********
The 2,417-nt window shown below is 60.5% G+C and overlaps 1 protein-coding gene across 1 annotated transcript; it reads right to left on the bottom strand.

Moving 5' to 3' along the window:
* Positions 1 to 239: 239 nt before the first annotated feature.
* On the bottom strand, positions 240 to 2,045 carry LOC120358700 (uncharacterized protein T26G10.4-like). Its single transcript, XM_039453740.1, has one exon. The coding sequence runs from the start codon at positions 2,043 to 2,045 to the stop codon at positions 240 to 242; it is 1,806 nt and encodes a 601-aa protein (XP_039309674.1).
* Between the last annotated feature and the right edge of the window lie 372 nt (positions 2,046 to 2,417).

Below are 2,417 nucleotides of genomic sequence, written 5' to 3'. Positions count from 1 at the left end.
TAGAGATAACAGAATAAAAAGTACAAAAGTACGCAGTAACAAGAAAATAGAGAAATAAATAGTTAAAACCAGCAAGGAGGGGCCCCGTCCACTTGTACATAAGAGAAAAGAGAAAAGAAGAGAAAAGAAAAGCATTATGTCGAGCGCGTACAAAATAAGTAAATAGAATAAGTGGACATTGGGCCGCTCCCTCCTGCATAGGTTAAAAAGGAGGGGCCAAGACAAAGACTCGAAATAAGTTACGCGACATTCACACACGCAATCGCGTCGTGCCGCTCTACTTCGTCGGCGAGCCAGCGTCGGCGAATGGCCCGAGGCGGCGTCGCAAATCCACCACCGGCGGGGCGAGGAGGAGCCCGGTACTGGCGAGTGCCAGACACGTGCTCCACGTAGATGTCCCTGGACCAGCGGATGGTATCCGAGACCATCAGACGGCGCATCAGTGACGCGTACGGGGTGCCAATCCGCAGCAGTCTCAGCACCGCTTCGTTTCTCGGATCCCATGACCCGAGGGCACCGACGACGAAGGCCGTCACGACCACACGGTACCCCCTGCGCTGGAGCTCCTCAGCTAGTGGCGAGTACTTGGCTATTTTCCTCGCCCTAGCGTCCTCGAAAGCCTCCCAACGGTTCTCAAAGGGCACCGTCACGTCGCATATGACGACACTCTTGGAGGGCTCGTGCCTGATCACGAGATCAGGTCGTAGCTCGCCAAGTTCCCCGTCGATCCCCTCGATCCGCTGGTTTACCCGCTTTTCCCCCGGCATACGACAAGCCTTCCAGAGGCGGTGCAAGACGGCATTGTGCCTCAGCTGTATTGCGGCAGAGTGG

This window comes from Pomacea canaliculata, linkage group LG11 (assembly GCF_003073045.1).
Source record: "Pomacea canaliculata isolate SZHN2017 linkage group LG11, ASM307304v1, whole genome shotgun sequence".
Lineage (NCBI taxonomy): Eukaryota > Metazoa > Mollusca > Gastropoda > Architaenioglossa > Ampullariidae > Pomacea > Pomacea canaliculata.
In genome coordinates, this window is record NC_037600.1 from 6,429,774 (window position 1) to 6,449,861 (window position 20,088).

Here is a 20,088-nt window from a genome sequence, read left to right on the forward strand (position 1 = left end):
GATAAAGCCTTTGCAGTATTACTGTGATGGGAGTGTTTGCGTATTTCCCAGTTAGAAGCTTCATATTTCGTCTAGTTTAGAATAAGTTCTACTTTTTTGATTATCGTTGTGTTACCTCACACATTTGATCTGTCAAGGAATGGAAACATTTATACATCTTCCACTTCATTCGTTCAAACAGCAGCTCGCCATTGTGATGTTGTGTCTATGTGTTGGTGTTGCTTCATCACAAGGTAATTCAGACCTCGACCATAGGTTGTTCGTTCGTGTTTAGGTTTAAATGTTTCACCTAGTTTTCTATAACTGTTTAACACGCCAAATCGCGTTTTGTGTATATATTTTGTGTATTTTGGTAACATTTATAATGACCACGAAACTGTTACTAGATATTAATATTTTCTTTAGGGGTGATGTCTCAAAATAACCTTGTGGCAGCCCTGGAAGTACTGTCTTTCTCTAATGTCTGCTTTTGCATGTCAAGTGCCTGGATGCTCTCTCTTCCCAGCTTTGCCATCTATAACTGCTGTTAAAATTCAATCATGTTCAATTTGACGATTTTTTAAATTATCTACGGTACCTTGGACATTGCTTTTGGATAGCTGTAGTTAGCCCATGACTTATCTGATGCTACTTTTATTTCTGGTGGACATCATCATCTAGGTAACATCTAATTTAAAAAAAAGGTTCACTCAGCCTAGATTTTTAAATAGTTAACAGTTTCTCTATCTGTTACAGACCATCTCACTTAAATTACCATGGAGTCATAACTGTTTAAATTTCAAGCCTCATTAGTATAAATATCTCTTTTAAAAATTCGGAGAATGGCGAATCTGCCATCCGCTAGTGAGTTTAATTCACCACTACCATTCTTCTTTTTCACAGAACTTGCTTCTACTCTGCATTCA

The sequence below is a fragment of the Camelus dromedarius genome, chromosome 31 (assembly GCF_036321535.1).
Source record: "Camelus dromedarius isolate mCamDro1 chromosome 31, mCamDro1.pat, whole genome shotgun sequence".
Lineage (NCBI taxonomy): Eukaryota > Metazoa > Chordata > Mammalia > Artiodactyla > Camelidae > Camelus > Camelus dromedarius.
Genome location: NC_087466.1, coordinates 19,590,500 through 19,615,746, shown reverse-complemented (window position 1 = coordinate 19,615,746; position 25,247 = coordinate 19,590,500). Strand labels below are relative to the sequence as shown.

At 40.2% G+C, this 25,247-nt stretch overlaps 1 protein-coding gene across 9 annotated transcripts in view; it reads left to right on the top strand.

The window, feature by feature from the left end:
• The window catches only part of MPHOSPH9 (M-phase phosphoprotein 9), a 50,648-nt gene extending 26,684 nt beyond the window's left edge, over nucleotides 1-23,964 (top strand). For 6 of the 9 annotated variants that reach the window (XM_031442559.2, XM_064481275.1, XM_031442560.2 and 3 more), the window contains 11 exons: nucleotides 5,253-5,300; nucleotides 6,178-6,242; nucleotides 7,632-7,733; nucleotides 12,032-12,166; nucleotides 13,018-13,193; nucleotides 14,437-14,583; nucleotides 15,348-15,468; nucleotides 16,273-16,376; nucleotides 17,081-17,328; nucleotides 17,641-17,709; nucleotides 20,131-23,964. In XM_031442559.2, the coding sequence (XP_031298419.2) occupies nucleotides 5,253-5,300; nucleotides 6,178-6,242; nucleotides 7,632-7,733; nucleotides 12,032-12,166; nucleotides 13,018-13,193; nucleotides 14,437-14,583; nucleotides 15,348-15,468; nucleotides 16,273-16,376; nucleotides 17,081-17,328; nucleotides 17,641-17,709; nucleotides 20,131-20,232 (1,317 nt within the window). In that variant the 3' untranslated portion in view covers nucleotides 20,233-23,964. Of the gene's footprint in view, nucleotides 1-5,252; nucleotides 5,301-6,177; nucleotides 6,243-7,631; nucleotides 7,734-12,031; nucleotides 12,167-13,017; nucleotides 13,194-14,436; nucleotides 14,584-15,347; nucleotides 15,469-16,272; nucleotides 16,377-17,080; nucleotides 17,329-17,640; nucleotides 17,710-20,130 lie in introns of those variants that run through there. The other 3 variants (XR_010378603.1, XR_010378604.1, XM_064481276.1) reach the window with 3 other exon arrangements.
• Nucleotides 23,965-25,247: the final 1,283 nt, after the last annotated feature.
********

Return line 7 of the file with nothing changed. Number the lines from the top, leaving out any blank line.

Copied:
TAGAGATAACAGAATAAAAAGTACAAAAGTACGCAGTAACAAGAAAATAGAGAAATAAATAGTTAAAACCAGCAAGGAGGGGCCCCGTCCACTTGTACATAAGAGAAAAGAGAAAAGAAGAGAAAAGAAAAGCATTATGTCGAGCGCGTACAAAATAAGTAAATAGAATAAGTGGACATTGGGCCGCTCCCTCCTGCATAGGTTAAAAAGGAGGGGCCAAGACAAAGACTCGAAATAAGTTACGCGACATTCACACACGCAATCGCGTCGTGCCGCTCTACTTCGTCGGCGAGCCAGCGTCGGCGAATGGCCCGAGGCGGCGTCGCAAATCCACCACCGGCGGGGCGAGGAGGAGCCCGGTACTGGCGAGTGCCAGACACGTGCTCCACGTAGATGTCCCTGGACCAGCGGATGGTATCCGAGACCATCAGACGGCGCATCAGTGACGCGTACGGGGTGCCAATCCGCAGCAGTCTCAGCACCGCTTCGTTTCTCGGATCCCATGACCCGAGGGCACCGACGACGAAGGCCGTCACGACCACACGGTACCCCCTGCGCTGGAGCTCCTCAGCTAGTGGCGAGTACTTGGCTATTTTCCTCGCCCTAGCGTCCTCGAAAGCCTCCCAACGGTTCTCAAAGGGCACCGTCACGTCGCATATGACGACACTCTTGGAGGGCTCGTGCCTGATCACGAGATCAGGTCGTAGCTCGCCAAGTTCCCCGTCGATCCCCTCGATCCGCTGGTTTACCCGCTTTTCCCCCGGCATACGACAAGCCTTCCAGAGGCGGTGCAAGACGGCATTGTGCCTCAGCTGTATTGCGGCAGAGTGG